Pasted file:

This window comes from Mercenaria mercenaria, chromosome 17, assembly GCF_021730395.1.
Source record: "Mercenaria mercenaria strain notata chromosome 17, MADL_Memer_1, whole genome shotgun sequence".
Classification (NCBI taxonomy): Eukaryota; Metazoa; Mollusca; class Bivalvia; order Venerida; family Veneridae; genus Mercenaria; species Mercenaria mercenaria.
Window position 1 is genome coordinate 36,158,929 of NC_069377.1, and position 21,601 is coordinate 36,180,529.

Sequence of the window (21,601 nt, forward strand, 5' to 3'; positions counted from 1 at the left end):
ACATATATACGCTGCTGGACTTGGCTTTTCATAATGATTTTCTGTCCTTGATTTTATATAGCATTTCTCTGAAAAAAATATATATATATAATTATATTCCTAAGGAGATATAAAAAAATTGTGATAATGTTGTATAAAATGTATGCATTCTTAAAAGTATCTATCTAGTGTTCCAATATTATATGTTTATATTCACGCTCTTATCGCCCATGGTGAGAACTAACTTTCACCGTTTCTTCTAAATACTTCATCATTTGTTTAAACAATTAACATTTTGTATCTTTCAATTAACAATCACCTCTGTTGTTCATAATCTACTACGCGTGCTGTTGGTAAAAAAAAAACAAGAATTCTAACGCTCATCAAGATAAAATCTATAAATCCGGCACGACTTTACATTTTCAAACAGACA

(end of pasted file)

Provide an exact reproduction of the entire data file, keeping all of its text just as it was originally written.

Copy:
This window comes from Mercenaria mercenaria, chromosome 17, assembly GCF_021730395.1.
Source record: "Mercenaria mercenaria strain notata chromosome 17, MADL_Memer_1, whole genome shotgun sequence".
Classification (NCBI taxonomy): Eukaryota; Metazoa; Mollusca; class Bivalvia; order Venerida; family Veneridae; genus Mercenaria; species Mercenaria mercenaria.
Window position 1 is genome coordinate 36,158,929 of NC_069377.1, and position 21,601 is coordinate 36,180,529.

Sequence of the window (21,601 nt, forward strand, 5' to 3'; positions counted from 1 at the left end):
ACATATATACGCTGCTGGACTTGGCTTTTCATAATGATTTTCTGTCCTTGATTTTATATAGCATTTCTCTGAAAAAAATATATATATATAATTATATTCCTAAGGAGATATAAAAAAATTGTGATAATGTTGTATAAAATGTATGCATTCTTAAAAGTATCTATCTAGTGTTCCAATATTATATGTTTATATTCACGCTCTTATCGCCCATGGTGAGAACTAACTTTCACCGTTTCTTCTAAATACTTCATCATTTGTTTAAACAATTAACATTTTGTATCTTTCAATTAACAATCACCTCTGTTGTTCATAATCTACTACGCGTGCTGTTGGTAAAAAAAAAACAAGAATTCTAACGCTCATCAAGATAAAATCTATAAATCCGGCACGACTTTACATTTTCAAACAGACA